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Oncoimmunology. 2016 Sep 2;5(10):e1227902. eCollection 2016.

Human blood myeloid and plasmacytoid dendritic cells cross activate each other and synergize in inducing NK cell cytotoxicity.

Author information

1
Department of Tumor Immunology, Radboud University Medical Center, Radboud Institute for Molecular Life Sciences , Nijmegen, the Netherlands.
2
Department of Tumor Immunology, Radboud University Medical Center, Radboud Institute for Molecular Life Sciences, Nijmegen, the Netherlands; Department of Oncology-Pathology, Karolinska University Hospital Solna, Karolinska Institutet, Stockholm, Sweden.
3
Laboratory of Experimental Hematology, Tumor Immunology Group (TIGR), Vaccine & Infectious Disease Institute (VAXINFECTIO), University of Antwerp, Faculty of Medicine and Health Sciences , Antwerp, Belgium.
4
Laboratory of Experimental Hematology, Tumor Immunology Group (TIGR), Vaccine & Infectious Disease Institute (VAXINFECTIO), University of Antwerp, Faculty of Medicine and Health Sciences, Antwerp, Belgium; Center for Cell Therapy and Regenerative Medicine, Antwerp University Hospital, Edegem, Belgium; Center for Oncological Research (CORE), Faculty of Medicine and Health Sciences, University of Antwerp, Antwerp, Belgium.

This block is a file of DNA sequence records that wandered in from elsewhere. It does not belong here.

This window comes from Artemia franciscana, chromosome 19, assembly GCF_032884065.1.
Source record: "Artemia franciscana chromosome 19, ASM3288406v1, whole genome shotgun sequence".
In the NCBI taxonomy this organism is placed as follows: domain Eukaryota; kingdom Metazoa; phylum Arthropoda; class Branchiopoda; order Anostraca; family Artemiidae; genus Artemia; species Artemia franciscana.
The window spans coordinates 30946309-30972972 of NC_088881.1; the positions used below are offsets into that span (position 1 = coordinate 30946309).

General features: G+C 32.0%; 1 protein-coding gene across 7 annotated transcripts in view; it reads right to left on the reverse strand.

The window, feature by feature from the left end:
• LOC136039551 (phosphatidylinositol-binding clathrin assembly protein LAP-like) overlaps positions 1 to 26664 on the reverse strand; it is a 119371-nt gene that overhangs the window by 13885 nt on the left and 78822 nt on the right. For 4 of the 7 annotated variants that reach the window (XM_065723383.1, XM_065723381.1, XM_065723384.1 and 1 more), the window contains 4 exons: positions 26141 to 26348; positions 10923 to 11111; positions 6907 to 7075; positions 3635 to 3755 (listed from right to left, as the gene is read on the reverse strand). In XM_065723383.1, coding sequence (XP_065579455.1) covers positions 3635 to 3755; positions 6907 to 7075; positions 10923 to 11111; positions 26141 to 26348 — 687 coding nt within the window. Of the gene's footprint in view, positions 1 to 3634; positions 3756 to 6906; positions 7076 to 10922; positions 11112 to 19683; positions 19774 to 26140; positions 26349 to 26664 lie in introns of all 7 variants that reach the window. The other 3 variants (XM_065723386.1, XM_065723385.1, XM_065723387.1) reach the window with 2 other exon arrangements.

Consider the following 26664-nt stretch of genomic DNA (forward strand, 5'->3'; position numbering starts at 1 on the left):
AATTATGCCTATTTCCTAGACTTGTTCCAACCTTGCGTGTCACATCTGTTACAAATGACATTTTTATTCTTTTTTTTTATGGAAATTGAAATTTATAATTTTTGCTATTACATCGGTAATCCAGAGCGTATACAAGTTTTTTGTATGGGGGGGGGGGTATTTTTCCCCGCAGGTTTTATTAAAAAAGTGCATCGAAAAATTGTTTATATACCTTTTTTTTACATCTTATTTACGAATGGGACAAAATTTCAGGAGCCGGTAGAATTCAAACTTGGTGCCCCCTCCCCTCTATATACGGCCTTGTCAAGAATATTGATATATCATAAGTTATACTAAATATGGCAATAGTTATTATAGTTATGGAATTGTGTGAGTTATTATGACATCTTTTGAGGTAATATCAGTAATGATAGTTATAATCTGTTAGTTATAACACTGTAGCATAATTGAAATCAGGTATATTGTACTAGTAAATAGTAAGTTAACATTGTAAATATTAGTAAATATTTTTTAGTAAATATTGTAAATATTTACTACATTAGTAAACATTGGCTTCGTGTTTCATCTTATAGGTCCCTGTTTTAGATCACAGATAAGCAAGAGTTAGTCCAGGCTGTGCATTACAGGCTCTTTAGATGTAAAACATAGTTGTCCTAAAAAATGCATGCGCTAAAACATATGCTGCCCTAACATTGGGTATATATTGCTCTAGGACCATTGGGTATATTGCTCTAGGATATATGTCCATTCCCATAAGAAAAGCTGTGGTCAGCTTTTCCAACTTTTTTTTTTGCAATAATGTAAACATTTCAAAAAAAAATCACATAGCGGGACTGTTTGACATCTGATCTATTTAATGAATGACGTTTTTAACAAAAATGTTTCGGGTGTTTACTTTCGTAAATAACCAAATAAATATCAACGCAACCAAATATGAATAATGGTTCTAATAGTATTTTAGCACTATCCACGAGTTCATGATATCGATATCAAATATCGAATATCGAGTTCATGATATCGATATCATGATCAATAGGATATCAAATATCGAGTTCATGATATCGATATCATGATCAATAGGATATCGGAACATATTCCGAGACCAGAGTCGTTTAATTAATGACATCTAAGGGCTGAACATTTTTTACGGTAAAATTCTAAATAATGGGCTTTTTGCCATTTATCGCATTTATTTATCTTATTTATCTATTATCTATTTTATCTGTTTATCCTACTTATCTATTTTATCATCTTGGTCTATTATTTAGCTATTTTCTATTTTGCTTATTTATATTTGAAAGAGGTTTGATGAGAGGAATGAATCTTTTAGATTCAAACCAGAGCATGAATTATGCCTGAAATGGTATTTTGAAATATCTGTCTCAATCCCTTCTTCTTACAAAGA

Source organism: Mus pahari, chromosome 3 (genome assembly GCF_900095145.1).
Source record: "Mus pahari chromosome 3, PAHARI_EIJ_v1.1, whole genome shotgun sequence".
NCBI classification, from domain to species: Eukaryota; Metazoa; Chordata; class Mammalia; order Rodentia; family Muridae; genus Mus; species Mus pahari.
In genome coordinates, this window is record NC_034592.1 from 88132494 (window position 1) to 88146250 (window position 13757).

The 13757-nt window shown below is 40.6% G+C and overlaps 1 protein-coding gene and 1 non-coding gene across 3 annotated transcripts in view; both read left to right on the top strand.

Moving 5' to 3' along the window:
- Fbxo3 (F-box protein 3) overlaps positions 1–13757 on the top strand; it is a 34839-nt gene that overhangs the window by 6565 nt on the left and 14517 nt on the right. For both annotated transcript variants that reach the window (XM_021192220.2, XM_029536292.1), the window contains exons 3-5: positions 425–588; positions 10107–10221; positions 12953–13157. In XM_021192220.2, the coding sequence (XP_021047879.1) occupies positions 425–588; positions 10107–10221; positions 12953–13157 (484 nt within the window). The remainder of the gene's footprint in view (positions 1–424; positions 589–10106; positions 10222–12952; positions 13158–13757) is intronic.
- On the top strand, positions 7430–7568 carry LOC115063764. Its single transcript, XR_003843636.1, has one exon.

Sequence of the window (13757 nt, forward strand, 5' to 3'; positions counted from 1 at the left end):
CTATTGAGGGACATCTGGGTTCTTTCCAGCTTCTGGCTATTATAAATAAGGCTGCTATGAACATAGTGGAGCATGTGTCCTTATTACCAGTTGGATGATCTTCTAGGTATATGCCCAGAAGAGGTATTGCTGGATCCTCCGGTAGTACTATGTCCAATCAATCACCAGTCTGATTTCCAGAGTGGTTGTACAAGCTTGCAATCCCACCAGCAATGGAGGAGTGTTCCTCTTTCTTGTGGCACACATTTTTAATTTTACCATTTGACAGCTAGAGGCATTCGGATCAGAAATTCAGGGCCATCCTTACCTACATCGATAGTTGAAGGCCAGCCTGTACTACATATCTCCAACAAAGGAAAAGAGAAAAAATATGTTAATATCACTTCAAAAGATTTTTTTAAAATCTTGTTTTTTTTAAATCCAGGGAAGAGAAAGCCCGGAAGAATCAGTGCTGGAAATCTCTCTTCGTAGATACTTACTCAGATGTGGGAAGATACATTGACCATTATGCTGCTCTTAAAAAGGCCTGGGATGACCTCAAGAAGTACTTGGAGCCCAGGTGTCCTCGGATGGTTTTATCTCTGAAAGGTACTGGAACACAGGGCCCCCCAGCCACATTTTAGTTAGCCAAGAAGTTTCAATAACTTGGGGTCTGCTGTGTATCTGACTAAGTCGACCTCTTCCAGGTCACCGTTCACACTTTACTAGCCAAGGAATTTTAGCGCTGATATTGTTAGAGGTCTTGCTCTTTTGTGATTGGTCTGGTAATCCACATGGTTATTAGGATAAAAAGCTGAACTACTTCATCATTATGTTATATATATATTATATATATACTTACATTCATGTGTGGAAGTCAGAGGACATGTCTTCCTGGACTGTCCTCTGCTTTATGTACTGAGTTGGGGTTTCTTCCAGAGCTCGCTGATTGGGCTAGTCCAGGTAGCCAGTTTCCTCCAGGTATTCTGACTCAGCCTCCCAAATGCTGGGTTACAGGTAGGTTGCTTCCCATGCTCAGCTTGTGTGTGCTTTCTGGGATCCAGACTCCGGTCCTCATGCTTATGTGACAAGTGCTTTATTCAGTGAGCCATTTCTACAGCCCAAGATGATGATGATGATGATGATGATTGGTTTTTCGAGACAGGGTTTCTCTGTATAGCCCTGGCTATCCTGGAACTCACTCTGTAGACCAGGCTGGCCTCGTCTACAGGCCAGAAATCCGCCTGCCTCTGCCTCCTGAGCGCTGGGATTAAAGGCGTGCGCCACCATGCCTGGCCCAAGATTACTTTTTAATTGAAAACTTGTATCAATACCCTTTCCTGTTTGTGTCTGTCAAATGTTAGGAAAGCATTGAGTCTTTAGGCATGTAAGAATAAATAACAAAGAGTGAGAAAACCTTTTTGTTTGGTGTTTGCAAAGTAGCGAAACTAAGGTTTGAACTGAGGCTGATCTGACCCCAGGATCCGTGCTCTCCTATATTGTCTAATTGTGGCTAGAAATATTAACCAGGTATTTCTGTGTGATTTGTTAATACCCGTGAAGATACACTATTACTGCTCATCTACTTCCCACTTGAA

5
Department of Tumor Immunology, Radboud University Medical Center, Radboud Institute for Molecular Life Sciences, Nijmegen, the Netherlands; Department of Medical Oncology, Radboud University Medical Center, Nijmegen, the Netherlands.

Abstract

Human blood dendritic cells (DCs) hold great potential for use in anticancer immunotherapies. CD1c+ myeloid DCs and plasmacytoid DCs (pDCs) have been successfully utilized in clinical vaccination trials against melanoma. We hypothesize that combining both DC subsets in a single vaccine can further improve vaccine efficacy. Here, we have determined the potential synergy between the two subsets in vitro on the level of maturation, cytokine expression, and effector cell induction. Toll-like receptor (TLR) stimulation of CD1c+ DCs induced cross-activation of immature pDCs and vice versa. When both subsets were stimulated together using TLR agonists, CD86 expression on pDCs was increased and higher levels of interferon (IFN)-α were produced by DC co-cultures. Although the two subsets did not display any synergistic effect on naive CD4+ and CD8+ T cell polarization, CD1c+ DCs and pDCs were able to complement each other's induction of other immune effector cells. The mere presence of pDCs in DC co-cultures promoted plasma cell differentiation from activated autologous B cells. Similarly, CD1c+ DCs, alone or in co-cultures, induced high levels of IFN-γ from allogeneic peripheral blood lymphocytes or activated autologous natural killer (NK) cells. Both CD1c+ DCs and pDCs could enhance NK cell cytotoxicity, and interestingly DC co-cultures further enhanced NK cell-mediated killing of an NK-resistant tumor cell line. These results indicate that co-application of human blood DC subsets could render DC-based anticancer vaccines more efficacious.

KEYWORDS:

Adaptive immunity; NK cells; cancer immunotherapy; crosstalk; myeloid DCs; plasmacytoid DCs

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